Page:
What Is Clinical Endocannabinoid Deficiency?
As science discovers more about the endocannabinoid system and role it has to play within the body, many are beginning to suspect its imbalance could be the underlying reason for many of the conditions and ailments we are struggling to understand – that a lack of cannabinoids in the body, like those found in cannabis, could be causing illness. This has come to be known as Clinical Endocannabinoid Deficiency.
To put it very simply, the endocannabinoid system is the network of receptors within the body that interact with the cannabinoids in cannabis (like THC and CBD), as well as the endocannabinoids our bodies produce (like anandamide). Although science is still trying to understand it (as it is a fairly new discovery), it is thought that the endocannabinoid system, and the cannabinoids that react with it, are a major system of the body, much like the central nervous system.
This isn’t to say that everyone needs to smoke weed, and without it, we will all get ill; the body is pretty good at producing its own endocannabinoids. These endocannabinoids are used throughout the body to regulate functions and cause homeostasis (a healthy and stable condition within the body). For example, cannabinoids reacting with the endocannabinoid system have been found to reduce inflammation and pain.
CLINICAL ENDOCANNABINOID DEFICIENCY: THE ROOT OF MANY PROBLEMS
So, what happens when your body fails to produce enough endocannabinoids? Well, that is a question many scientists are scrambling to answer. The research that has been done suggests an underactive endocannabinoid system could be causing us many problems, including migraines, IBS, and even fibromyalgia. The implication being that cannabis, or, at least, the cannabinoids within it, could be used to help bring the system back into balance and alleviate symptoms – as cannabis is the only known natural source of cannabinoids.
Despite plaguing humans for as long as we can remember, the science behind migraines is still not fully understood. We know where they tend to emerge within the brain, and that large levels of serotonin are usually present, but the complex triggers still elude us. Research has pointed out that this area of the brain is massively influenced by endocannabinoid activity, and that anandamide has been found to play a huge role in both serotonin and pain regulation.
In fact, a very recent review of medical literature found that the great majority of experiments into the field achieved a positive reduction in symptoms when the cannabinoids of cannabis were applied, suggesting they bring the system back into equilibrium.
Irritable Bowel Syndrome is another ailment that has been linked to endocannabinoid deficiency. It is a condition characterised by bloating, abdominal cramps and diarrhea – most commonly affecting men in their 20’s and 30’s. Although it is another condition whose causes are not fully understood, it too has been found to have links with serotonin, with those suffering from IBS-D having high serotonin levels during episodes, while those with IBS-C to have low levels during episodes.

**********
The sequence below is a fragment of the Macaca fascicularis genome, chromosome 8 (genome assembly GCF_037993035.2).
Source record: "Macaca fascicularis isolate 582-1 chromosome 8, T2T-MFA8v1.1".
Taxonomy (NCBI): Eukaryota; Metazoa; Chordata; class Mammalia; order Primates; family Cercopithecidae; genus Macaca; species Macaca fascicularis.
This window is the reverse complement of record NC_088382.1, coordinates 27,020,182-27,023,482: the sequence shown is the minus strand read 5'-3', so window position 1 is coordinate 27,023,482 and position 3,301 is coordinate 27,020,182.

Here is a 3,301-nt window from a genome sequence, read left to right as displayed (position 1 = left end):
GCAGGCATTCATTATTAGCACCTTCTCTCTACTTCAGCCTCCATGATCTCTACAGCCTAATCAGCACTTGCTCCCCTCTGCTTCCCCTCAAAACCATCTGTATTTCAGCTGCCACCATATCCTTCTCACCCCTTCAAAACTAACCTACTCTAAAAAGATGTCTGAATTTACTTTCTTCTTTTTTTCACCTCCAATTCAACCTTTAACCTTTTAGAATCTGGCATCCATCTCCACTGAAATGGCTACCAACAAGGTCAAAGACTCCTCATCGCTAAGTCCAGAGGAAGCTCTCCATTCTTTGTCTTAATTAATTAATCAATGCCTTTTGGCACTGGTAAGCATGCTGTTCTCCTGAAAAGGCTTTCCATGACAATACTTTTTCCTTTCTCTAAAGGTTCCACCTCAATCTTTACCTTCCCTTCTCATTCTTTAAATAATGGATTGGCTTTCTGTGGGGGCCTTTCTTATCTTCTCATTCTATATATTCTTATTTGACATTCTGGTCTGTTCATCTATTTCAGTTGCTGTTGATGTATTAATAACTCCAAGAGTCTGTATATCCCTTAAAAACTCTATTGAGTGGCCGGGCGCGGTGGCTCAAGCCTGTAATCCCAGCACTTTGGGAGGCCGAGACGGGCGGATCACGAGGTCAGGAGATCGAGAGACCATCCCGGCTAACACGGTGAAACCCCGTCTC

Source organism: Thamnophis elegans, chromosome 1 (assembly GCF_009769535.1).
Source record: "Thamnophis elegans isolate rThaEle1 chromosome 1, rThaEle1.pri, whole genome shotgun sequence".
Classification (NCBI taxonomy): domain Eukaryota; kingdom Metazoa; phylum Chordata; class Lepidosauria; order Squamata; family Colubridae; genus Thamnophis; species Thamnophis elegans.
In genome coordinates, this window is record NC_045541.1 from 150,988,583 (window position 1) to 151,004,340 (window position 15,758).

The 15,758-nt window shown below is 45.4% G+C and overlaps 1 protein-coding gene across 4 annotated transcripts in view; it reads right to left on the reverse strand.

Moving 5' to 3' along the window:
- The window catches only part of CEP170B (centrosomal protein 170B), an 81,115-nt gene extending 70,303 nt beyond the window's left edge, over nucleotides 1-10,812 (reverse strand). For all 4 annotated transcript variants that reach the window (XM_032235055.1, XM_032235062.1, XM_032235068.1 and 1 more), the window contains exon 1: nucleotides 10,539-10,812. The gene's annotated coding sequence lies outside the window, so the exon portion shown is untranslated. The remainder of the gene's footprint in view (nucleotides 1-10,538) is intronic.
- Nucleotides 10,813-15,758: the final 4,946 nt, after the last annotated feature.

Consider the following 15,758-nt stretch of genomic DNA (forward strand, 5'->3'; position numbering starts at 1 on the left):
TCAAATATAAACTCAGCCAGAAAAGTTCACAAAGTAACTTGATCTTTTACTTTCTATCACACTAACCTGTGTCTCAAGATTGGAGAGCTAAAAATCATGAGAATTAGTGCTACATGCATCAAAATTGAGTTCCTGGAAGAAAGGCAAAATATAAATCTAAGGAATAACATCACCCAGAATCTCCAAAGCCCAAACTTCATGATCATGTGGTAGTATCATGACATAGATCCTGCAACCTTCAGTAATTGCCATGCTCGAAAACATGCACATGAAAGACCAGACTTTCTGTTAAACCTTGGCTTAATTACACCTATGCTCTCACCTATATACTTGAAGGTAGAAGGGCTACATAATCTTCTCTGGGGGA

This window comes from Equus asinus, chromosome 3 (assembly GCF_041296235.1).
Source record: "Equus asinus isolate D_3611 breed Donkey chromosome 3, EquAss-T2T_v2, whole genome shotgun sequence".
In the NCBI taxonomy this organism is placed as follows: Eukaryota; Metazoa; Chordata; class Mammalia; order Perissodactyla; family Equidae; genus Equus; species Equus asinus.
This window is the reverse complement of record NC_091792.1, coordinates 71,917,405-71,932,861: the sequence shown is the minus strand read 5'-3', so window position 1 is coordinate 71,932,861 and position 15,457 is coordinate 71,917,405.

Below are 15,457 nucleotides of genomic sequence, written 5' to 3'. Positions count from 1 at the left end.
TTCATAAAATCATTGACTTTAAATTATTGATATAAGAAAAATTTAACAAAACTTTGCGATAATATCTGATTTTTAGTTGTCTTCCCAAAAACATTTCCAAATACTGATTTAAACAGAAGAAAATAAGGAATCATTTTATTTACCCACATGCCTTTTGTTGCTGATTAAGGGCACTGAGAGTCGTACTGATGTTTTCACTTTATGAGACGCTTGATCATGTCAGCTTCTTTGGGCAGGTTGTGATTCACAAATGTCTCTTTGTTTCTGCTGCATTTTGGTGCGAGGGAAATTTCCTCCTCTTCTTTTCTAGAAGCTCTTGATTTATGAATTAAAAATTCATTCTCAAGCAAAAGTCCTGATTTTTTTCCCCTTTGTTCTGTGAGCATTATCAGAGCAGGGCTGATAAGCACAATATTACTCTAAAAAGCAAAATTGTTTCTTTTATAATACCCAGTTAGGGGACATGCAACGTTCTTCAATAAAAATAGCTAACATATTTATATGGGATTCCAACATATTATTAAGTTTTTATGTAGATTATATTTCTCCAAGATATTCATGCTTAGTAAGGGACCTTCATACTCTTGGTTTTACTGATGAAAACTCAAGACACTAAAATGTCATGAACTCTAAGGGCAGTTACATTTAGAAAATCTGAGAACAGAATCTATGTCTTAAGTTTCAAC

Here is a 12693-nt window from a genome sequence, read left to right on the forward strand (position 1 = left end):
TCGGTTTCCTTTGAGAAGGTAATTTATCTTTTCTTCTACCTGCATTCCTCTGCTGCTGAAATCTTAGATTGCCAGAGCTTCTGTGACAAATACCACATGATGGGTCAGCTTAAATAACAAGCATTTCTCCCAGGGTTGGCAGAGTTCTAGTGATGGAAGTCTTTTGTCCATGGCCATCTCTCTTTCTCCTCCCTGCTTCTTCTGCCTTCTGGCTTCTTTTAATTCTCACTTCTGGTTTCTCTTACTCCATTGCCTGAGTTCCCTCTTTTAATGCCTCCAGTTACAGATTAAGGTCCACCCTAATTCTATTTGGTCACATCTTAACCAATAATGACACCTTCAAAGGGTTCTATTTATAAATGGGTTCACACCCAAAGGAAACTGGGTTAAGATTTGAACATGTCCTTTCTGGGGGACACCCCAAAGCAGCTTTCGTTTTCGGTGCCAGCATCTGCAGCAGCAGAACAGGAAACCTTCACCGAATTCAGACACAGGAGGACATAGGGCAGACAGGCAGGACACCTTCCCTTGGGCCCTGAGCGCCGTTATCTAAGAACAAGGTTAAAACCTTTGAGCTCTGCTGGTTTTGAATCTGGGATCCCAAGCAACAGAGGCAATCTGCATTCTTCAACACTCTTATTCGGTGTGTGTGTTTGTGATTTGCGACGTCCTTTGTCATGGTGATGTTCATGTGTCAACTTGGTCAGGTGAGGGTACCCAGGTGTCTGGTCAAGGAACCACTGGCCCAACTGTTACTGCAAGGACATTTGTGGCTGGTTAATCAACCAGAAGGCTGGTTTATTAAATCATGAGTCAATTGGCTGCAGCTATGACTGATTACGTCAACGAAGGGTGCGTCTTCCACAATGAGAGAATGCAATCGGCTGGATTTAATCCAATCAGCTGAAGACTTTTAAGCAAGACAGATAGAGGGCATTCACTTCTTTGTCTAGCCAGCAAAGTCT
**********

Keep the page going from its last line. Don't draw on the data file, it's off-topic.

The activation of cannabinoid receptors within the gut, either through the body’s natural endocannabinoids, or the cannabinoids found within cannabis, causes inflammation and hypersensitivity of the gut to be reduced. As such, many IBS sufferers report that when they use cannabis, the symptoms of the condition tend to disappear. However, in some cases, it is also reported to trigger an episode, so much more research is needed into the individual differences of the condition, and how the system is being manipulated by cannabinoids.
Fibromyalgia is a neuropsychiatric disorder that causes pain. Once again, it is another condition linked with serotonin, although this time, only low serotonin levels.
Due to the main symptom of this condition being pain, it is often treated with cannabis in places where it is legal to do so – causing a great improvement in quality of life. It is a finding backed up by research. It just so happens that while it is being prescribed as an initial way of dealing with the pain, it could actually be helping with the underlying causes. Once again, more exploration into the matter is needed.
THE MISSING LINK: A LACK OF ENDOCANNABINOIDS?
Apart from serotonin being implicated in all of these conditions, research has found a significant crossover with the actual conditions themselves, with 63% of fibromyalgia sufferers also reporting frequent migraines, and 22% of primary migraine sufferers to have fibromyalgia. Many IBS sufferers also report encountering migraines on a regular basis, and up to 70% of people with fibromyalgia are thought to suffer from IBS.
It all suggests an underlying link, and if the endocannabinoid system and the cannabinoids that interact with it cause homeostasis, it would make sense that these conditions occur when equilibrium is disrupted.
Of course, as the field of enquiry is still quite fresh in relative terms, endocannabinoid deficiency syndrome is not a condition fully established, and is only a theory – albeit one with a growing body of evidence backing it up. There are also many other conditions thought to be affected by this, and it is going to take a long time to link it all together – each condition itself is extremely complex. However, findings are promising, and as understanding grows, we uncover all kinds of new potential ways to treat these conditions and help bring balance back to the body. Isn’t cannabis marvelous!
Written by: Josh
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